Our Prediction - Be Proud, You Are Making History!

January 15, 2015
"Economists don't forecast because they know, they forecast because they are asked." -- J.K. Galbraith

Happy new year! It's a new year and a new time. this is the time of year when opinions and forecasts are trotted out. Experts predict. And through much retelling, predictions seem to become near-fact.

As members of the financial community we are frequently asked for our projections. The truth, that we don't know the future, is always unsatisfying to the questioner. But that is not near-truth. It is truth. Dear reader, I probably don't need to remind you that we at HBA have experienced many false dawns -- as well as surviving many catastrophes which never happened. The frequency of these occurrences has been enough to scold us into silence at best, or a great degree of circumspection at worst.

Consider the plight of the pool of "Bloomberg Economists". December of 2013 this pillar of financial journalism polled 67 economists as to their view on the direction of interest rates. All-- 100% -- every single one of them-- foretold of higher and higher interest rates. Right out of the gate interest rates fell. And they continued to fall through the first half of 2014 (bond prices rallying). June 2014 was the time for a reprisal. Bloomberg again conducted the poll, this time with 69 economists responding. In spite of the dizzying rally in bond prices (interest rates falling), again 100% of those polled saw higher interest rates at year end.Well, as 2014 has come to a close, 100% of the "experts" were 100% wrong: Interest rates fell across the yield spectrum, making long-dated US Treasuries the best performing asset of 2014. As we start 2015, a similar backdrop is already in place: At the start of 2015, 71 of 71 economists polled by Bloomberg Business Intelligence have predicted higher interest rates by year end. They may ultimately be proven correct, but so far yields have fallen out of the gate at the fastest pace since the market collapse of 2008.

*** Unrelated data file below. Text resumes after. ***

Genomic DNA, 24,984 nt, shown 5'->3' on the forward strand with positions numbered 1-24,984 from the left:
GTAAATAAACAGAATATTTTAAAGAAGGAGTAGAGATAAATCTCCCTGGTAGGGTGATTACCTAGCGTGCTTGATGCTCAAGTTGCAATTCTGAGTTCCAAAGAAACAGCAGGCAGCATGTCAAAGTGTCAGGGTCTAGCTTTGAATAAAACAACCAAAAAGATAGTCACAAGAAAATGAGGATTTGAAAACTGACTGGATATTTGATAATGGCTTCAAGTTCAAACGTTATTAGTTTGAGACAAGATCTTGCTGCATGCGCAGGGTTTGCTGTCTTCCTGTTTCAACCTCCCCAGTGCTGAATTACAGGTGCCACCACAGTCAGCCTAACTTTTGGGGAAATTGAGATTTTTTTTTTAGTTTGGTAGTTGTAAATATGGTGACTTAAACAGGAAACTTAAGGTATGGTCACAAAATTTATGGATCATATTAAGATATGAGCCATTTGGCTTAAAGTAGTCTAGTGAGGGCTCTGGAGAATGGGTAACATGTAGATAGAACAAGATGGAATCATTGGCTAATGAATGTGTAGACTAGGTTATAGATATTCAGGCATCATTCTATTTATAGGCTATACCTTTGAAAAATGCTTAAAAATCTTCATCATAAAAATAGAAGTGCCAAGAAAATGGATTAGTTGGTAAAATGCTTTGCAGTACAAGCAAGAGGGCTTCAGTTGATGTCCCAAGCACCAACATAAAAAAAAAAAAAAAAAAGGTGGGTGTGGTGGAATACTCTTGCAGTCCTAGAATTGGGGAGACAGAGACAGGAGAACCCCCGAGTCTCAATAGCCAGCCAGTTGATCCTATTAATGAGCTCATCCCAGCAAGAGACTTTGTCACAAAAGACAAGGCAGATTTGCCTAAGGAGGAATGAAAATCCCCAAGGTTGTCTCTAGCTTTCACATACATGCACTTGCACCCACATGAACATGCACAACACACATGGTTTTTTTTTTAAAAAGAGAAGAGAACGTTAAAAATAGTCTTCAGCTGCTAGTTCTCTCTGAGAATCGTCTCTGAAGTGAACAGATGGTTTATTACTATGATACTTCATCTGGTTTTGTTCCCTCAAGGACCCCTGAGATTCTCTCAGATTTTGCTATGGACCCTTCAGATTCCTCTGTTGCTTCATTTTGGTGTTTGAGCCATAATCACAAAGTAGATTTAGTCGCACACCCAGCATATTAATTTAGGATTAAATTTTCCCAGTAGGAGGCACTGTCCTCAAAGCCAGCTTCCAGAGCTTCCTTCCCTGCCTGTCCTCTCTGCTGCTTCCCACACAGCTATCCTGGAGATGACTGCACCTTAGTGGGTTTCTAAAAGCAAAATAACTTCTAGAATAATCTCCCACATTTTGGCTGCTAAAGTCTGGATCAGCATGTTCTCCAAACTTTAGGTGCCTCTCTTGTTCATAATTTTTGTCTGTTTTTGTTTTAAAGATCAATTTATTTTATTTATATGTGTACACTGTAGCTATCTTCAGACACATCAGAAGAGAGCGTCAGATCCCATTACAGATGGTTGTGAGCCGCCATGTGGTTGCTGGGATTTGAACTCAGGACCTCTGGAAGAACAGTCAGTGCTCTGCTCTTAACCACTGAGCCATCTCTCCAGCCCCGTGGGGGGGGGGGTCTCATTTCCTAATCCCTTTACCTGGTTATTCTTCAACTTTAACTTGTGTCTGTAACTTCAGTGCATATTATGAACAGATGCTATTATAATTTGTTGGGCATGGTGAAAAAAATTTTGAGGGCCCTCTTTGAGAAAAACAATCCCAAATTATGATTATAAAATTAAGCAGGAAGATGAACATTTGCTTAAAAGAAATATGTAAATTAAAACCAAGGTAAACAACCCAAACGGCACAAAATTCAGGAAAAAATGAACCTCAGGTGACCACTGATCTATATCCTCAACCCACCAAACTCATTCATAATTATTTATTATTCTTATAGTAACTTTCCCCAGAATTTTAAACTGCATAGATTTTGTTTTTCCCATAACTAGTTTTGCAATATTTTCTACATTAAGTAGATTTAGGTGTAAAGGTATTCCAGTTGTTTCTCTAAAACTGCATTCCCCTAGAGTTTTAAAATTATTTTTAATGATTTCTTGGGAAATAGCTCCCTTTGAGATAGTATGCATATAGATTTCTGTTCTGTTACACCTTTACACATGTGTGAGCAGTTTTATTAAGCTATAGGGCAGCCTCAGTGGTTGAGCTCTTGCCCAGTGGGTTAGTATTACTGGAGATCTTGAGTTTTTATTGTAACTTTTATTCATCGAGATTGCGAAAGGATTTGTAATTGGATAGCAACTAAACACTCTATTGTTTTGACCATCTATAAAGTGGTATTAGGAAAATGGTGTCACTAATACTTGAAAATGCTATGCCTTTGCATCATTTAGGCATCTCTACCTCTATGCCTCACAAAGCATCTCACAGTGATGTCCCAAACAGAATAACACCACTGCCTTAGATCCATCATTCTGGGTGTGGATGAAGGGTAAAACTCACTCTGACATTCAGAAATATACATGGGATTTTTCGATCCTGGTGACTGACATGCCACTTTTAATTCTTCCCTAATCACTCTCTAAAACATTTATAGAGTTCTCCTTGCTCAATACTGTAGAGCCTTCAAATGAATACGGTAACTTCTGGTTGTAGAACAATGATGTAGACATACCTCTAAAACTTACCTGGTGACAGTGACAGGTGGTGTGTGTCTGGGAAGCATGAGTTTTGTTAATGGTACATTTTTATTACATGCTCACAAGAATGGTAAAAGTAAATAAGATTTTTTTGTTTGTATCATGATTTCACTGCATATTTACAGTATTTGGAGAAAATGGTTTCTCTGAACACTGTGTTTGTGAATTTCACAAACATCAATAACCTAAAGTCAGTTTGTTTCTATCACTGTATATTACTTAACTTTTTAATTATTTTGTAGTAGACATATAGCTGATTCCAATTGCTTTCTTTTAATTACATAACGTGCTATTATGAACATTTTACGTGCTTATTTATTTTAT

I don't mean to pick on the Bloomberg economists (really!). Consider the price of oil. West Texas Intermediate peaked on June 20, 2014 at a price of $107.26 per barrel. A mere 6 months later, the price is 56% lower at $47.50 per barrel as of mid-January. No economist, oil expert, or oil analyst that we have found predicted such a price rout. In the aftermath of this decline in the oil price, much confusion reigns. Yet, on form, and without pause the "experts" have again stepped forward with their forecasts. And, as usual, almost all forecasts stick very closely to the (new) current level of prices. Both of these examples illustrate the extreme difficulty of factoring in all relevant considerations into a complex real-world analysis.